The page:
Bouvard is chief insights manager of Cumulus Media and Westwood One, which makes him one of the industry’s prominent pitch persons.
Looking at Google data, he said that through September and into October, COVID search volumes have sharply fallen, an indication that pandemic concerns have eased.
American travel miles also are up, which means people are spending more time in their cars.
Further, Bouvard says that marketers and ad agencies continue to “dramatically underestimate the number of Americans that are commuting to work each day.”
And he cites Nielsen data showing AM/FM radio listening recovery continuing in September with Portable People Meter listening up +4% over the prior year.
Below is the latest chart from his post showing month-to-month changes in Average Quarter Hour audience in PPM markets.
[Read the blog post: “Nielsen AM/FM Radio Audiences Grow as COVID Concerns Drop and Vehicular Traffic Surges”]
Add the Constitution State to the list of locales where local TV viewers who own television sets capable of receiving NEXTGEN TV-powered signals can enjoy watching them.
The next-generation digital television signals, which offer improved sound and picture quality for consumers along with new revenue opportunities for broadcast media, make their debut on Tuesday in Hartford.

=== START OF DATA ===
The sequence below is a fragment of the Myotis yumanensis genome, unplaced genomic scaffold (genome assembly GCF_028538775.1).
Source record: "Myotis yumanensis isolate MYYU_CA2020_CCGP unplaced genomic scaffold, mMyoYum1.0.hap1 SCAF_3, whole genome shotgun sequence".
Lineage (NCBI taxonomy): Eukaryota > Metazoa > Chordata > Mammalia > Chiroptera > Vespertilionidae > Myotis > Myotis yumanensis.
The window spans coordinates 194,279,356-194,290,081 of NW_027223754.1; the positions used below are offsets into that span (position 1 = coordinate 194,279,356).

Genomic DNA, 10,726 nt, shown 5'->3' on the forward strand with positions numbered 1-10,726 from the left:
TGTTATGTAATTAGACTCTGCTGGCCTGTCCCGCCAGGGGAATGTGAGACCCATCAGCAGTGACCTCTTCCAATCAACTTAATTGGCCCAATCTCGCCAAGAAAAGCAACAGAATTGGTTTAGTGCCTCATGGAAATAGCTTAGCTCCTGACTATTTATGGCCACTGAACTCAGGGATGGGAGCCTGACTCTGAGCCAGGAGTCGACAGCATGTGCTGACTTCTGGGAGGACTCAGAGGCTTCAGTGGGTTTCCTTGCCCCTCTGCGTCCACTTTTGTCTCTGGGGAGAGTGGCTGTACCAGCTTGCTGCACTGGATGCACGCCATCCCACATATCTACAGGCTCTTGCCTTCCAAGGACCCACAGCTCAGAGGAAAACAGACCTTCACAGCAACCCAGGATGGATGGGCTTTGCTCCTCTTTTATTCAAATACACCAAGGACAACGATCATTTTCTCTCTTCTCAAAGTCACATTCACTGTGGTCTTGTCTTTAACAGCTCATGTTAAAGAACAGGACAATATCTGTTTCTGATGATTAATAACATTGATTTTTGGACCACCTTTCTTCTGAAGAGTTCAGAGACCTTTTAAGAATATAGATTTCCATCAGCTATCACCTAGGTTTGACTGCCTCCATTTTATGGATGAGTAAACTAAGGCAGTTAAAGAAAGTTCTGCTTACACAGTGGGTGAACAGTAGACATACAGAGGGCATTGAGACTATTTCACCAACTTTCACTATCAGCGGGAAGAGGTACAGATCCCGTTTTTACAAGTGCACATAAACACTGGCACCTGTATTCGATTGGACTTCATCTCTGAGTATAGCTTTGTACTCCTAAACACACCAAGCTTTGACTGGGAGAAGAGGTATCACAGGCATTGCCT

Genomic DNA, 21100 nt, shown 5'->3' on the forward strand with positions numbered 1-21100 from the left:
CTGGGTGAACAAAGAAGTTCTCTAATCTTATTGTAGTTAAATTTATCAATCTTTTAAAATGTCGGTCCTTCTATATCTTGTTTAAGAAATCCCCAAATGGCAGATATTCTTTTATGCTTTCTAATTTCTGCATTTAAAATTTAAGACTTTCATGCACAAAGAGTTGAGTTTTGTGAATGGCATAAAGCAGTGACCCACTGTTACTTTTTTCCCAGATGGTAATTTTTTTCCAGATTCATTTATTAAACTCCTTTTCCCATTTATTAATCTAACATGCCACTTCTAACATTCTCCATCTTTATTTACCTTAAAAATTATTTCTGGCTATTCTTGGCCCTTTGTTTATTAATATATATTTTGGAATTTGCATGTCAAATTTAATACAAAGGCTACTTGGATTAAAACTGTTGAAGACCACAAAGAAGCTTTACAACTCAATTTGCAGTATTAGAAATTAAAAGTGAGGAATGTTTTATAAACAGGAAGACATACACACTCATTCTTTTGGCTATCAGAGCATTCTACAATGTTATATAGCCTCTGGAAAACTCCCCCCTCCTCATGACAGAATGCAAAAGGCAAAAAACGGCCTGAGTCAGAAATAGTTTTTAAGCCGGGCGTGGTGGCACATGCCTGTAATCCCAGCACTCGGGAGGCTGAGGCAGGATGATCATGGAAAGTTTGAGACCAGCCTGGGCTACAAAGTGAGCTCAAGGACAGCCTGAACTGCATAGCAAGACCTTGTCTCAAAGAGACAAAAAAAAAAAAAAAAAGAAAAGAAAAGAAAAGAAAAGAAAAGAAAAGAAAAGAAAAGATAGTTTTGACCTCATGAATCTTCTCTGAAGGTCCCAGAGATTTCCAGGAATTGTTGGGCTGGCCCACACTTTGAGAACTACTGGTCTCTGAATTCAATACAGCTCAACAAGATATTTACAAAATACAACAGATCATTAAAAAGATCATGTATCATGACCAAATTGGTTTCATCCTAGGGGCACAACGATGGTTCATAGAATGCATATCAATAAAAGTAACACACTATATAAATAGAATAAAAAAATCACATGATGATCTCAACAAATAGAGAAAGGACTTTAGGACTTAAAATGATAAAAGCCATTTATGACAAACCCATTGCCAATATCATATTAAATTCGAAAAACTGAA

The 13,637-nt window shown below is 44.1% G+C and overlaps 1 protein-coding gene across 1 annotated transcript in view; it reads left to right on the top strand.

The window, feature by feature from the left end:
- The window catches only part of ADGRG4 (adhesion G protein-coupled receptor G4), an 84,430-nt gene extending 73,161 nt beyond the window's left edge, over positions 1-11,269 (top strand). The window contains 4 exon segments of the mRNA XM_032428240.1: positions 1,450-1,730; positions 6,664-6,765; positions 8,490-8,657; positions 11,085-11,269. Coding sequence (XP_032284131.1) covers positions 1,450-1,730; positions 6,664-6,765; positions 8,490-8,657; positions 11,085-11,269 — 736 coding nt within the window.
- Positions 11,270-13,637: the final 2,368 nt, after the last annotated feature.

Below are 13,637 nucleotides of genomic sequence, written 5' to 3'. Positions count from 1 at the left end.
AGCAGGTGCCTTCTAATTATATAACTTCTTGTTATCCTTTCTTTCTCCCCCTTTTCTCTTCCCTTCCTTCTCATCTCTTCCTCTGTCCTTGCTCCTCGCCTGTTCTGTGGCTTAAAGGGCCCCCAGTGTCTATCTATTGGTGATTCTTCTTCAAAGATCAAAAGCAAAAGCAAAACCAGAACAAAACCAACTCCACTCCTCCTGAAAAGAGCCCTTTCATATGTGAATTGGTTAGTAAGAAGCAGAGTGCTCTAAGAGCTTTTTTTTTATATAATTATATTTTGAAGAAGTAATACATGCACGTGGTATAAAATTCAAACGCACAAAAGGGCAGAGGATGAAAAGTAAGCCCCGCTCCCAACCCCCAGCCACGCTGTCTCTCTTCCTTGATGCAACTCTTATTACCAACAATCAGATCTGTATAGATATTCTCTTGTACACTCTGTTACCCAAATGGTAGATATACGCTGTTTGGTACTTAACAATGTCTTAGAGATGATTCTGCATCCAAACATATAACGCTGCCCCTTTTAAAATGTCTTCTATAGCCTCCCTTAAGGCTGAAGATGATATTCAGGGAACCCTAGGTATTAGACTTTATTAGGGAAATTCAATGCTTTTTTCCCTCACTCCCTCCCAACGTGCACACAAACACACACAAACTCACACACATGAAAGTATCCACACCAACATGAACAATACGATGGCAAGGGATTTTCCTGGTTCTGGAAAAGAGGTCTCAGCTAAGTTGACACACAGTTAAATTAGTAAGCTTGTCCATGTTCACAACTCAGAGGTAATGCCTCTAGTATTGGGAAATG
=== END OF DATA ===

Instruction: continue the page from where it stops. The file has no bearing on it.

Jessica Rosenworcel is talking up 6G.
“If you think I’m too early on this one, think again. Much like in the early days of 5G, the scrum for 6G is already intensifying,” she said.
Rosenworcel, acting chairwoman of the Federal Communications Commission, spoke Tuesday to the wireless industry’s Americas Spectrum Management Conference. She devoted a good part of her online remarks to the topic “Paving the Way for 6G and Beyond.”
She cited plans or developments that look ahead to 6G in South Korea, Finland, Japan and China.
While no one knows exactly what 6G will entail, she said, “Let’s learn from what came before. Let’s acknowledge here and now that it is time to start thinking seriously about how we can better position ourselves for success with 6G.”
She called for a “6G Solarium” modeled on a recent bipartisan government initiative called “Project Solarium” that resulted in 80 recommendations on how to overhaul the nation’s approach to cybersecurity.